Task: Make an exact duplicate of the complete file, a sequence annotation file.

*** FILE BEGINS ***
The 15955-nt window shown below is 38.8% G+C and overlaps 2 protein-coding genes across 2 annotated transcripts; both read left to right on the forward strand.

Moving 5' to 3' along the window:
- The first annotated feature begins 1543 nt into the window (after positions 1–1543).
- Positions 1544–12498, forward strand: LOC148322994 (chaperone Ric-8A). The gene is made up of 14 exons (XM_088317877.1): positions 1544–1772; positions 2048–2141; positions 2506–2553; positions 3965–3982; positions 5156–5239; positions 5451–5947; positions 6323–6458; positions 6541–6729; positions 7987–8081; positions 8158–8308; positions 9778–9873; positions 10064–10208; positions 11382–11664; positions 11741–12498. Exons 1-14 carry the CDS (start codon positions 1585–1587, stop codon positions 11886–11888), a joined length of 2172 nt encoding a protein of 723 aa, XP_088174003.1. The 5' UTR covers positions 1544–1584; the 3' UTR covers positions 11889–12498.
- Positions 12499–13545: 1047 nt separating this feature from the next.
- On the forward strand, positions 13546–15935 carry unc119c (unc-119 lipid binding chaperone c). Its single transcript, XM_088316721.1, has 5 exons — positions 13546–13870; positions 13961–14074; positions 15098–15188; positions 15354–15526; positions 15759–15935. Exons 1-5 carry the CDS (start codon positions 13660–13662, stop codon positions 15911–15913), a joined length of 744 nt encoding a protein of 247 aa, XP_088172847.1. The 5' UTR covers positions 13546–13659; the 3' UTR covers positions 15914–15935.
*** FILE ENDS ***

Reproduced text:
The 15955-nt window shown below is 38.8% G+C and overlaps 2 protein-coding genes across 2 annotated transcripts; both read left to right on the forward strand.

Moving 5' to 3' along the window:
- The first annotated feature begins 1543 nt into the window (after positions 1–1543).
- Positions 1544–12498, forward strand: LOC148322994 (chaperone Ric-8A). The gene is made up of 14 exons (XM_088317877.1): positions 1544–1772; positions 2048–2141; positions 2506–2553; positions 3965–3982; positions 5156–5239; positions 5451–5947; positions 6323–6458; positions 6541–6729; positions 7987–8081; positions 8158–8308; positions 9778–9873; positions 10064–10208; positions 11382–11664; positions 11741–12498. Exons 1-14 carry the CDS (start codon positions 1585–1587, stop codon positions 11886–11888), a joined length of 2172 nt encoding a protein of 723 aa, XP_088174003.1. The 5' UTR covers positions 1544–1584; the 3' UTR covers positions 11889–12498.
- Positions 12499–13545: 1047 nt separating this feature from the next.
- On the forward strand, positions 13546–15935 carry unc119c (unc-119 lipid binding chaperone c). Its single transcript, XM_088316721.1, has 5 exons — positions 13546–13870; positions 13961–14074; positions 15098–15188; positions 15354–15526; positions 15759–15935. Exons 1-5 carry the CDS (start codon positions 13660–13662, stop codon positions 15911–15913), a joined length of 744 nt encoding a protein of 247 aa, XP_088172847.1. The 5' UTR covers positions 13546–13659; the 3' UTR covers positions 15914–15935.